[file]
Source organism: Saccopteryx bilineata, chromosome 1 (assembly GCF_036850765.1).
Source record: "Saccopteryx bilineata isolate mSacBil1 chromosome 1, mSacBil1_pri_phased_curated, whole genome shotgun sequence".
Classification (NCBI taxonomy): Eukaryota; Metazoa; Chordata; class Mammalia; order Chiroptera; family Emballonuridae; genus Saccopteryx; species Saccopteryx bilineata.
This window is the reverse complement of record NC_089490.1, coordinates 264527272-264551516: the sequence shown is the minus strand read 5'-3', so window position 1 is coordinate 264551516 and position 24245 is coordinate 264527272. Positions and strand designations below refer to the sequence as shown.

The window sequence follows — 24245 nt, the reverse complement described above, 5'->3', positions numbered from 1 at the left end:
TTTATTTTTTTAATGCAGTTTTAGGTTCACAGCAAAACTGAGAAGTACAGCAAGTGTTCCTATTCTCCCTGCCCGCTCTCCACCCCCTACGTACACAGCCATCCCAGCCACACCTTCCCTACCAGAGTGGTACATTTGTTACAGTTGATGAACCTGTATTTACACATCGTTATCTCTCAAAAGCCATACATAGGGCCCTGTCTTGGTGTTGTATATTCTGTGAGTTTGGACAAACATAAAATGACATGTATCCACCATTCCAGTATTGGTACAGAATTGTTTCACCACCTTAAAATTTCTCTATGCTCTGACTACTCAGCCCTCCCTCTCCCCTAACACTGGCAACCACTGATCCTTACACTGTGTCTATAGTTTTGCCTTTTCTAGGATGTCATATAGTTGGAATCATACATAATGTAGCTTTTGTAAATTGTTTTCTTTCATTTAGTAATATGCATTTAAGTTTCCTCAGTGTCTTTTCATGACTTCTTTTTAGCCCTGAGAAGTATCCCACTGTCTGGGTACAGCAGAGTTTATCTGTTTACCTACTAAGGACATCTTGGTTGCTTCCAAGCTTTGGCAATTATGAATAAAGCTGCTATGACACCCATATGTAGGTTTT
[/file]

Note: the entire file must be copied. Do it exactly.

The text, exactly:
Source organism: Saccopteryx bilineata, chromosome 1 (assembly GCF_036850765.1).
Source record: "Saccopteryx bilineata isolate mSacBil1 chromosome 1, mSacBil1_pri_phased_curated, whole genome shotgun sequence".
Classification (NCBI taxonomy): Eukaryota; Metazoa; Chordata; class Mammalia; order Chiroptera; family Emballonuridae; genus Saccopteryx; species Saccopteryx bilineata.
This window is the reverse complement of record NC_089490.1, coordinates 264527272-264551516: the sequence shown is the minus strand read 5'-3', so window position 1 is coordinate 264551516 and position 24245 is coordinate 264527272. Positions and strand designations below refer to the sequence as shown.

The window sequence follows — 24245 nt, the reverse complement described above, 5'->3', positions numbered from 1 at the left end:
TTTATTTTTTTAATGCAGTTTTAGGTTCACAGCAAAACTGAGAAGTACAGCAAGTGTTCCTATTCTCCCTGCCCGCTCTCCACCCCCTACGTACACAGCCATCCCAGCCACACCTTCCCTACCAGAGTGGTACATTTGTTACAGTTGATGAACCTGTATTTACACATCGTTATCTCTCAAAAGCCATACATAGGGCCCTGTCTTGGTGTTGTATATTCTGTGAGTTTGGACAAACATAAAATGACATGTATCCACCATTCCAGTATTGGTACAGAATTGTTTCACCACCTTAAAATTTCTCTATGCTCTGACTACTCAGCCCTCCCTCTCCCCTAACACTGGCAACCACTGATCCTTACACTGTGTCTATAGTTTTGCCTTTTCTAGGATGTCATATAGTTGGAATCATACATAATGTAGCTTTTGTAAATTGTTTTCTTTCATTTAGTAATATGCATTTAAGTTTCCTCAGTGTCTTTTCATGACTTCTTTTTAGCCCTGAGAAGTATCCCACTGTCTGGGTACAGCAGAGTTTATCTGTTTACCTACTAAGGACATCTTGGTTGCTTCCAAGCTTTGGCAATTATGAATAAAGCTGCTATGACACCCATATGTAGGTTTT